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By: Brian Flanagan as a USAID-funded Modernizing Extension and Advisory Services (MEAS; www.meas.illinois.edu) project
Published: 2015-07-14


Workshops are an often-used and effective tool that extension workers can use to teach new skills to groups of farmers (Fig. 1).  This document, drawn from the USAID/MEAS Technical Note on Presenting Workshops to Adults, explains how a workshop setting differs from that of a classroom/teaching setting, and how best to plan and conduct workshops to effectively transfer knowledge and skills to farmers.

ECHO Summary of MEAS Technical Note:  Presenting Workshops to Adults - Figure 1

Figure 1.  Participants practicing grafting cuts at a workshop on grafting in Haiti. (Source: Brian Flanagan)

Adults attend workshops for varying reasons, depending on their needs and motivations. Some are asked by supervisors to attend while others are looking to interact with peers. Other participants may have a specific problem they want solved, or they may simply want to learn more about a specific topic. Farmers in any given workshop will have a mix of these expectations and goals.  The challenge for the workshop designer, therefore, is to identify those expectations and craft the workshop to best engage and meet the needs of the participants.

Workshop characteristics

Workshops, like other teaching settings, require facilitators who can successfully apply adult education principles to share new knowledge.  However, workshops also have unique characteristics that differ from other teaching settings.  There are four key characteristics that define a workshop:

  • Short-term intensive learning
  • Small group interaction
  • Active involvement
  • Application of new learning

Guidelines for conducting workshops:

To conduct effective workshops, the following elements are recommended:

  • Workshops should be planned around very specific learning objectives. Too often, workshop designers try to include excessive information, with little being learned because of the amount shared.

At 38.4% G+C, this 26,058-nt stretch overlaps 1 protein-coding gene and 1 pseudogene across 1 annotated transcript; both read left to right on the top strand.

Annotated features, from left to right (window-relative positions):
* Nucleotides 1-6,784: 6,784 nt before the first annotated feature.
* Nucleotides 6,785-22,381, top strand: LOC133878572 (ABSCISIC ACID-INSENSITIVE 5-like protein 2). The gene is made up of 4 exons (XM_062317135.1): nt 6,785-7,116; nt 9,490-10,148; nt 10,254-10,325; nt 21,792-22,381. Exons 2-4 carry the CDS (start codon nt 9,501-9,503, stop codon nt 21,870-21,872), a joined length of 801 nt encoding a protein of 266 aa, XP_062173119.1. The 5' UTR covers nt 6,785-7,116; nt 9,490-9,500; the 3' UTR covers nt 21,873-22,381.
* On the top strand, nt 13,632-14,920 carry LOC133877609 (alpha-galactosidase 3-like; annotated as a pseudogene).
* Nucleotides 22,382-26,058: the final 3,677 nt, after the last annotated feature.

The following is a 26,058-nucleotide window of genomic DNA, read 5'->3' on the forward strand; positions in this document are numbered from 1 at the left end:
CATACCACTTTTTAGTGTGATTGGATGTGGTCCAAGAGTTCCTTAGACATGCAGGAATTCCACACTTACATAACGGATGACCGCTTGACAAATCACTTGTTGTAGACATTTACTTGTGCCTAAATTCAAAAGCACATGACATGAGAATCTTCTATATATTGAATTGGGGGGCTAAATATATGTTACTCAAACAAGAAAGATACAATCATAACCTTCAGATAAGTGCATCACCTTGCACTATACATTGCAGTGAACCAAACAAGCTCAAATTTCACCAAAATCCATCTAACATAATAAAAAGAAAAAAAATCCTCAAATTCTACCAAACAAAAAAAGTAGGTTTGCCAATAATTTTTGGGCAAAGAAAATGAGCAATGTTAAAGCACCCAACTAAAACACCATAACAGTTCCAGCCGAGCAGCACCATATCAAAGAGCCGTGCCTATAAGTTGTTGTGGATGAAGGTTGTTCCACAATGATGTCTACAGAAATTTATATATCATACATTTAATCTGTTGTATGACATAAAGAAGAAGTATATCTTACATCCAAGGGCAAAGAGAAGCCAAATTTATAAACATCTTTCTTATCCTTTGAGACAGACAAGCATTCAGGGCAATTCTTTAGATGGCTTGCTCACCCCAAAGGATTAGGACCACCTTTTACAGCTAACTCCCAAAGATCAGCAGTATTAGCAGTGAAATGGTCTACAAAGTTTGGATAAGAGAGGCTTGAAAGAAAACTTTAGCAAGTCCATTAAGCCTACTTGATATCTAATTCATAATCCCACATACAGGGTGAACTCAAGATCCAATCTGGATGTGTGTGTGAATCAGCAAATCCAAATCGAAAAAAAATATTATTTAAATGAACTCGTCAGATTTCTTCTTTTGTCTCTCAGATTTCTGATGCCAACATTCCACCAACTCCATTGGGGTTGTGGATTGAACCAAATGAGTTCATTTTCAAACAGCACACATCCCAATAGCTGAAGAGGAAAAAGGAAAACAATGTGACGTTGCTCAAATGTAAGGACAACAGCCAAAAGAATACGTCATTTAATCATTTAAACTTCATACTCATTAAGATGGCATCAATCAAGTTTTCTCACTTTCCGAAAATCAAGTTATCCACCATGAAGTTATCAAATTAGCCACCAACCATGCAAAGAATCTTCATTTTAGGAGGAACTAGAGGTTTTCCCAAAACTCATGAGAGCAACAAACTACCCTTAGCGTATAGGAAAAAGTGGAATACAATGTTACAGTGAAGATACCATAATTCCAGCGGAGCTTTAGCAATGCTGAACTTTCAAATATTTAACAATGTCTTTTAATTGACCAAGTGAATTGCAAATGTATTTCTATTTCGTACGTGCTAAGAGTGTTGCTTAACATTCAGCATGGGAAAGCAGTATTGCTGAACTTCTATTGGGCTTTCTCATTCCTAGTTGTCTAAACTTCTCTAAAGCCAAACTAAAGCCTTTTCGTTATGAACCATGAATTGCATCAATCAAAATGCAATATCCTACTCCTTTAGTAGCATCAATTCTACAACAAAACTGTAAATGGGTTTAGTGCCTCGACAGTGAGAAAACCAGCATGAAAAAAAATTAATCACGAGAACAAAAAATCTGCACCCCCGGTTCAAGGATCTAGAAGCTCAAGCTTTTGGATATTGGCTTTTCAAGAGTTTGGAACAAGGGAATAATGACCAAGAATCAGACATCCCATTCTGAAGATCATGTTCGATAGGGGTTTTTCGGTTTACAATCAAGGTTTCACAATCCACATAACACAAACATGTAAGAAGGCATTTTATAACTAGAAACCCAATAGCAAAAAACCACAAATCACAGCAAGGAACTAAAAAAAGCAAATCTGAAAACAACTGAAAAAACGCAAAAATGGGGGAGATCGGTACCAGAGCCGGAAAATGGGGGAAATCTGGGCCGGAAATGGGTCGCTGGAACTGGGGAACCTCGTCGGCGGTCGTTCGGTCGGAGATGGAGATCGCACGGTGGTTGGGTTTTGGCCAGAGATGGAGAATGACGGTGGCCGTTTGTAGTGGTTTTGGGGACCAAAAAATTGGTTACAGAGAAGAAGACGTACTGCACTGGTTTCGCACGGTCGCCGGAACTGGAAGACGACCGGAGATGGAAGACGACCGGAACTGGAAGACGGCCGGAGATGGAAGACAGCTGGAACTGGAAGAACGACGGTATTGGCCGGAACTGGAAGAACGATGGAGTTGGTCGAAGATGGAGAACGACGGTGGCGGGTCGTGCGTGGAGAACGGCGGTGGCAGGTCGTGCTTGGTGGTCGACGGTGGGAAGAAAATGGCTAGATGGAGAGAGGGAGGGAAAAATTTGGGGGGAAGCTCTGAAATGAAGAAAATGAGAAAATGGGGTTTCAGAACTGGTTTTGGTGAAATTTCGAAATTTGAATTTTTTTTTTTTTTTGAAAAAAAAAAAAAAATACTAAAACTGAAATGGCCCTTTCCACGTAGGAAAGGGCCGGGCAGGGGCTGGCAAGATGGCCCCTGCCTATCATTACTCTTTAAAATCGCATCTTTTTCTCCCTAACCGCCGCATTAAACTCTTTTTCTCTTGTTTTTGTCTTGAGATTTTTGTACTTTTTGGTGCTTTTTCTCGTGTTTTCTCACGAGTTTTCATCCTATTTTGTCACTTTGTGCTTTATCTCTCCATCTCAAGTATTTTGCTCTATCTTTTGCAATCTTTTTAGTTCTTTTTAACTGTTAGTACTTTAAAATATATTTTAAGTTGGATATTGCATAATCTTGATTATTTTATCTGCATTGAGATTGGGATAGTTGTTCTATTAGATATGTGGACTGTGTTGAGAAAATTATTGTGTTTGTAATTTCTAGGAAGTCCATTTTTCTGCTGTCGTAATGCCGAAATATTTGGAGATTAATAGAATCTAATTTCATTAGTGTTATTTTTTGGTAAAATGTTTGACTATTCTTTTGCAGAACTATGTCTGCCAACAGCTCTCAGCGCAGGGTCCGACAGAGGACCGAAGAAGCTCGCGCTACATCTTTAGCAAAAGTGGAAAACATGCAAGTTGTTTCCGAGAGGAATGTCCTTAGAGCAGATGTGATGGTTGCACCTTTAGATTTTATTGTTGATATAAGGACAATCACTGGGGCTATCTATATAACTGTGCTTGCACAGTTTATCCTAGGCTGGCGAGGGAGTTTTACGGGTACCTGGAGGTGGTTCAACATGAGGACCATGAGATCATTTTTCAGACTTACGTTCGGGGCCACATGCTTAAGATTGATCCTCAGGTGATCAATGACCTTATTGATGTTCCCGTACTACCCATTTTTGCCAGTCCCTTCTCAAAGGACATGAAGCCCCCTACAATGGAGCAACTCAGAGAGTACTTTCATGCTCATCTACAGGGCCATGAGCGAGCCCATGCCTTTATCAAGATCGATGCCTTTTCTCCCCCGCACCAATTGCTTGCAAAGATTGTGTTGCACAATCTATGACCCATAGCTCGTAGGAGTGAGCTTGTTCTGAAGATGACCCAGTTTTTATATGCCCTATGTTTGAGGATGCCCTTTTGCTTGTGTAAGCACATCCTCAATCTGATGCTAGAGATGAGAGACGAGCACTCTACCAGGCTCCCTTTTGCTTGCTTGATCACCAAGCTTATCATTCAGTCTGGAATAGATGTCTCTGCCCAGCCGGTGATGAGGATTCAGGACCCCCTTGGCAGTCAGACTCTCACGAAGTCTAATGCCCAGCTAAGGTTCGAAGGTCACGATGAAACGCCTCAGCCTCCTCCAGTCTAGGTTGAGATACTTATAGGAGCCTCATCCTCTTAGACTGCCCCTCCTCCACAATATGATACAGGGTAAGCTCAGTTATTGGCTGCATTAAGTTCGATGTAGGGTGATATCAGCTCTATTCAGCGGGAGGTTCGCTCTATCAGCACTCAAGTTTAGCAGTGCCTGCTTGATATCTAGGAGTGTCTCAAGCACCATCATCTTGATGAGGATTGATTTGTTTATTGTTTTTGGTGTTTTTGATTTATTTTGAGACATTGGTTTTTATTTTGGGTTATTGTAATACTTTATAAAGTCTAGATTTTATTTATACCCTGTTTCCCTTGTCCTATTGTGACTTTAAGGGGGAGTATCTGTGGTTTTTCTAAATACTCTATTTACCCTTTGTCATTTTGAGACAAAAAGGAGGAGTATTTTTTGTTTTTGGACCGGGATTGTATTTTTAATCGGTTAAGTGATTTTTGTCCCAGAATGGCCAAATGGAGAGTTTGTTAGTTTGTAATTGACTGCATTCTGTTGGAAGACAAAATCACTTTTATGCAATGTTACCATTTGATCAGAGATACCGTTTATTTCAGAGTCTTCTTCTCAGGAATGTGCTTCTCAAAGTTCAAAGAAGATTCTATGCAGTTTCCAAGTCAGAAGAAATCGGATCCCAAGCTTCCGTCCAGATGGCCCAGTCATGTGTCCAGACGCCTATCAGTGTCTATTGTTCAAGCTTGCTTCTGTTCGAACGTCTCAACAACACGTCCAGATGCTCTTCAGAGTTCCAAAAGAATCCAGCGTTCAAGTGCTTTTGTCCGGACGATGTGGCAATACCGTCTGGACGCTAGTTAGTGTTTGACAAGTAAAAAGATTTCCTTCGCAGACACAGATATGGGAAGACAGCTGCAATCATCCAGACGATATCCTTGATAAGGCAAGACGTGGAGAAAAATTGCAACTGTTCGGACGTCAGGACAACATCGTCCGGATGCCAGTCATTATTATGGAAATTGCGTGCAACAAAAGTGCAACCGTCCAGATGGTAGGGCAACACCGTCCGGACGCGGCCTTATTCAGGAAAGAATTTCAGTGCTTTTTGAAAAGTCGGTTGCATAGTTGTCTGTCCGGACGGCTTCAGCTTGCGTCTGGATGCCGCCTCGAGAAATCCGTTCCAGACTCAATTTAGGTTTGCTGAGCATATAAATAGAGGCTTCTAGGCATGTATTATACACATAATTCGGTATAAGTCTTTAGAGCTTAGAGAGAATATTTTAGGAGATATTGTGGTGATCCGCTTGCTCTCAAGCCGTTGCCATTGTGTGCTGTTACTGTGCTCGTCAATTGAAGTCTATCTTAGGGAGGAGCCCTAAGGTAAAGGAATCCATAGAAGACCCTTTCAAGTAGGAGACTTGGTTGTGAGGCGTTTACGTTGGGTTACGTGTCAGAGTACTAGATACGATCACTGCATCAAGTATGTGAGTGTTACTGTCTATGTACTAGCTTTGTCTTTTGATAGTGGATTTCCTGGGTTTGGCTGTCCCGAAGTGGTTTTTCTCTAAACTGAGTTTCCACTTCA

• The intended outcomes and their importance should be stated early in the workshop.
  • Workshop instruction should be developed around solving a problem or completing a task that is relevant to the participants.
  • Provide an opportunity for participants to share their own experiences about the topics being discussed. Then use these real-life examples to highlight the key objectives of the workshop.
  • Allot time for participants to practice new skills learned at the workshop.  Participants who practice newly learned material in the workshop are more likely to implement these new practices when they return home.

Key workshop interactions

There are three important types of interactions that should occur in workshops:

  • Facilitator ↔ Participant
  • Content ↔ Participant
  • Participant ↔ Participant  

These interactions facilitate active involvement in the learning process, enabling participants to engage with the facilitator, the material and other participants.   Such positive interaction is an important aspect of effective workshops.  

If lecturing is used in a workshop it should be brief. As learning is a social experience for most adults, plan times for participants to share and learn from each other in small groups. The workshop should also be an opportunity for participants to actively apply the new knowledge and skills learned during the training. 


Workshops can be an effective extension method if designed and facilitated properly. Workshop designers should facilitate an active learning process in which participants not only engage with the material but also with the presenter and fellow participants.  These interactions help farmers to readily acquire new knowledge and put into practice what they have learned.


Myers, Brian E. 2011. Technical Note on Presenting Workshops to Adults. Modernizing Extension and Advisory Services.

Further reading

Barrick, Kirby. 2012. Methods and Techniques for Effective Teaching in Extension and Advisory Services. Modernizing Extension and Advisory Services.

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